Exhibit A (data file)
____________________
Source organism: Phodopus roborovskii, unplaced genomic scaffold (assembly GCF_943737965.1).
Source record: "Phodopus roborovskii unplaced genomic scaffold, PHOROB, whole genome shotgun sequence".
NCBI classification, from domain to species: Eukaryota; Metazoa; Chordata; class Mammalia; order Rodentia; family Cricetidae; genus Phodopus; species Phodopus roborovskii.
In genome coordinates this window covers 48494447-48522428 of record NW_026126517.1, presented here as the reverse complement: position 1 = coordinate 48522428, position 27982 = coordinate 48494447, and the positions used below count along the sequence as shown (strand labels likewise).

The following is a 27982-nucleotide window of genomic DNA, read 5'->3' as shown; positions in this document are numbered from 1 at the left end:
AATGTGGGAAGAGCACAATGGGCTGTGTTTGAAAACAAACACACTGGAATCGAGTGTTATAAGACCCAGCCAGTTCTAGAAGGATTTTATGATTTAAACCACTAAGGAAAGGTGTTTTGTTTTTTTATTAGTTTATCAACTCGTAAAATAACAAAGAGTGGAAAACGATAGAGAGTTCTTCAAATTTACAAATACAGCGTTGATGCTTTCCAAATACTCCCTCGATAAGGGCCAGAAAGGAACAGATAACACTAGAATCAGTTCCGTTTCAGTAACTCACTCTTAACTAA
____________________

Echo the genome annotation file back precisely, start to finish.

Source organism: Phodopus roborovskii, unplaced genomic scaffold (assembly GCF_943737965.1).
Source record: "Phodopus roborovskii unplaced genomic scaffold, PHOROB, whole genome shotgun sequence".
NCBI classification, from domain to species: Eukaryota; Metazoa; Chordata; class Mammalia; order Rodentia; family Cricetidae; genus Phodopus; species Phodopus roborovskii.
In genome coordinates this window covers 48494447-48522428 of record NW_026126517.1, presented here as the reverse complement: position 1 = coordinate 48522428, position 27982 = coordinate 48494447, and the positions used below count along the sequence as shown (strand labels likewise).

The following is a 27982-nucleotide window of genomic DNA, read 5'->3' as shown; positions in this document are numbered from 1 at the left end:
AATGTGGGAAGAGCACAATGGGCTGTGTTTGAAAACAAACACACTGGAATCGAGTGTTATAAGACCCAGCCAGTTCTAGAAGGATTTTATGATTTAAACCACTAAGGAAAGGTGTTTTGTTTTTTTATTAGTTTATCAACTCGTAAAATAACAAAGAGTGGAAAACGATAGAGAGTTCTTCAAATTTACAAATACAGCGTTGATGCTTTCCAAATACTCCCTCGATAAGGGCCAGAAAGGAACAGATAACACTAGAATCAGTTCCGTTTCAGTAACTCACTCTTAACTAA